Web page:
The Core Composition Sequence at Kingsborough Community College, CUNY

Course Design Resources | Comp II

In designing your section of Comp II, we suggest that you begin by reflecting on our shared Course Learning Outcomes and imagining the kinds of assignments and experiences that will best target those goals. While Comp II is intended to deepen and extend the learning begin in Comp I, it is distinct in its emphasis on public writing and in asking students to practice some small amount of primary research as well as engaging in secondary (text-based) research.

We recognize that there are a range of activities that will help students develop their rhetorical knowledge, critical reading and writing skills, and composing practices, and there are various ways to incorporate primary research into writing projects that imagine a larger audience. That is why we are offering a range of sample assignments to illustrate the various possible approaches teachers might take, even in pursuing the same learning goals.

However, since this is a required course, we also appreciate the importance of some continuity and consistency across sections. The following guidelines are intended to encourage faculty to aim for some ground in their approach and consensus around the amount of work assigned.

What theme/topics should I teach?

As with Composition I, while instructors maintain the freedom to develop their own theme and topics for the section of Composition II they are teaching, we ask that they elevate the study of writing as a subject to the level of content. This means writing itself should be front and center rather than simply a practice that happens as a byproduct of focusing attention on other topics. All course readings or discussions needn’t be solely about writing or reading, but all sections of the course should teach certain content knowledge about writing and reading. As is true for Comp I, Comp II is not a course in literary study and analysis, so the texts, reading habits, and types of writing taught should not be primarily or exclusively literary but should, instead, represent a range of types of texts and focus on helping students meet the Course Learning Outcomes.

Instructors interested in using open-access materials may want to assign portions of the following online texts:

Students also have access to the following free resources:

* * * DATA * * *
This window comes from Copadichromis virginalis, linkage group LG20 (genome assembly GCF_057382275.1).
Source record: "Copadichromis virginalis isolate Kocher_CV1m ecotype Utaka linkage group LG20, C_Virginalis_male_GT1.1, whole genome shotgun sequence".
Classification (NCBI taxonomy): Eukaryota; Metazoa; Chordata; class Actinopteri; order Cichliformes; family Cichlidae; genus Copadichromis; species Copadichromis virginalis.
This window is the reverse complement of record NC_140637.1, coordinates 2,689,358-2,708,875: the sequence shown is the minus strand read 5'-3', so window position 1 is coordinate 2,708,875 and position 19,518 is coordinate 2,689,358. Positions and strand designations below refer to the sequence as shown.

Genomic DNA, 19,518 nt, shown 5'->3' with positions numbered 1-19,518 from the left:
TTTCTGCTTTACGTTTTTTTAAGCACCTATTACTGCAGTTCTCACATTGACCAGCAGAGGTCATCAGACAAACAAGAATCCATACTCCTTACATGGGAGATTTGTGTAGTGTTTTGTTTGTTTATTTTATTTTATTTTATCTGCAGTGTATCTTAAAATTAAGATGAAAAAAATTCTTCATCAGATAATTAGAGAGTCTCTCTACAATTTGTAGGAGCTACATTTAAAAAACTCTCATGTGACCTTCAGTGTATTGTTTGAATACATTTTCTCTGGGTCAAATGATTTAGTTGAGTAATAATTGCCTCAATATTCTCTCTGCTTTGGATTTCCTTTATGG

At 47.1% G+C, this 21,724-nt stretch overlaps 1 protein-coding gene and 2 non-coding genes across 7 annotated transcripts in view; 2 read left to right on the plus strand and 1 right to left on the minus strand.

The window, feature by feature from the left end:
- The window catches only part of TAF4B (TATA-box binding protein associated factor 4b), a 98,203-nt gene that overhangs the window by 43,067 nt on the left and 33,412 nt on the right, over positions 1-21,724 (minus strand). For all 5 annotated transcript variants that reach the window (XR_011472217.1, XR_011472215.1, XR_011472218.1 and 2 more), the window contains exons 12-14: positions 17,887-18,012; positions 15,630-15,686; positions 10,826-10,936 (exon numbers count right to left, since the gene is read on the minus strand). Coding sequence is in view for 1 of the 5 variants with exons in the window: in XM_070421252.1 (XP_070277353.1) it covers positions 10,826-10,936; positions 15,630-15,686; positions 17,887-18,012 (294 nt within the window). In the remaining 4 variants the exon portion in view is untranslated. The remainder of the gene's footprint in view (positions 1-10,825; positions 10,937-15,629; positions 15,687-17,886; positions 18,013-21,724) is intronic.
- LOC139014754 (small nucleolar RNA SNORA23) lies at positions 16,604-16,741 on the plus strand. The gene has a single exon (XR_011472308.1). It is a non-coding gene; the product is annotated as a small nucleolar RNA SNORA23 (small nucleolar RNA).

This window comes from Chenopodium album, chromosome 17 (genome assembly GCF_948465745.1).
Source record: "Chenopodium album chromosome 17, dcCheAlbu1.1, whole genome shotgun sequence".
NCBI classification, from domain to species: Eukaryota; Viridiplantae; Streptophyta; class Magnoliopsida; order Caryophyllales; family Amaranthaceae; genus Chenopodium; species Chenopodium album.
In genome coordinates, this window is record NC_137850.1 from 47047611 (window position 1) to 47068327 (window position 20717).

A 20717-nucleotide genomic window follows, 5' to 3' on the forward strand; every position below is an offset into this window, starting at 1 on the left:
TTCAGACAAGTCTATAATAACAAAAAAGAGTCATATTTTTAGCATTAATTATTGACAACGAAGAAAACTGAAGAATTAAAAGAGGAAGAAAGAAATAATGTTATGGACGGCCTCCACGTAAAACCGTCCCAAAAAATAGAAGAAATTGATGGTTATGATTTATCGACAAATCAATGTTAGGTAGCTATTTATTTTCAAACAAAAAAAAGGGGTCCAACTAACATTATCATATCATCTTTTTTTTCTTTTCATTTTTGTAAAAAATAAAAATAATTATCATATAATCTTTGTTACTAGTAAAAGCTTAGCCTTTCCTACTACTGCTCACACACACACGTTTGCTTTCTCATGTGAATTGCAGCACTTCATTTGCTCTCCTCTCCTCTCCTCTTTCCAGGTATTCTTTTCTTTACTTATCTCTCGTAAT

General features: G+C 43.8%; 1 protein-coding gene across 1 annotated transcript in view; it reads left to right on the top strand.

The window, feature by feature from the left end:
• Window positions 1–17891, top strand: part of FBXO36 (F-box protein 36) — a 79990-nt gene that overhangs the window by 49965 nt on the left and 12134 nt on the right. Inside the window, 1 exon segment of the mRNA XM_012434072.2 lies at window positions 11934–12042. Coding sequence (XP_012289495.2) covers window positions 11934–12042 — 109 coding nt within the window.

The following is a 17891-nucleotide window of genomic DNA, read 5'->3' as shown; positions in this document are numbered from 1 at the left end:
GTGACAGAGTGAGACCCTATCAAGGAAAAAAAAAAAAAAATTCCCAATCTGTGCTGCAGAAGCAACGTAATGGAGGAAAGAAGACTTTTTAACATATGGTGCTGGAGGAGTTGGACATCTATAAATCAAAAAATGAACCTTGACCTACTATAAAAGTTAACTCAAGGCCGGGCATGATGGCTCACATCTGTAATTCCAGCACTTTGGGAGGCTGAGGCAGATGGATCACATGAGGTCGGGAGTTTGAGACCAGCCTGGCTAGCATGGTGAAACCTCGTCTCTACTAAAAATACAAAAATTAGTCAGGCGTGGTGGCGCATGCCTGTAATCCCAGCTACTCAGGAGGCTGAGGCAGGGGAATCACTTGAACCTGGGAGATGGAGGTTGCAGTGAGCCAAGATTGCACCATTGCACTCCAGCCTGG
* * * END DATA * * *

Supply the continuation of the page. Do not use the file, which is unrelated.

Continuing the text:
About how much should students write? 

While the amount of writing produced will vary from one student to the next and from one section of Comp II to the next, students should aim to produce at least 3,000 words, or approximately 10 double-spaced pages, of revised or polished writing. This does not include all the low-stakes writing they might do, including informal reflections, blog posts, journal entries,  annotations, planning notes, outlines, drafts and writing as part of peer review. This writing will probably exceed 3000 words, leading to a total of closer to 7000 words for the course.

We are not offering these numbers as hard and fast goals, and teachers will not be asked to demonstrate that students have produced this much writing. Instead, the aim is to give people a sense of about how much writing they might expect from students and to ensure that students will be asked to produce a comparable quantity of writing across different sections of Comp II. Please see the sample syllabi for examples of courses in which students are asked to produce at least 7,000 words of writing.

What kinds of writing should I assign?

Per local and CUNY wide outcomes, some writing in the course must include at least a small amount of outside research. However, this does not mean that all assignments need to be conventional “academic essays.” Please see this chart for brief descriptions of sample assignments shared by KCC faculty. These “snapshots” do not utilize the language of assignment handout or provide all of the information that would typically appear in a handout for students; rather, the aim is to provide faculty with a broad overview of different ways types of assignments and how they align with the new Course Learning Outcomes.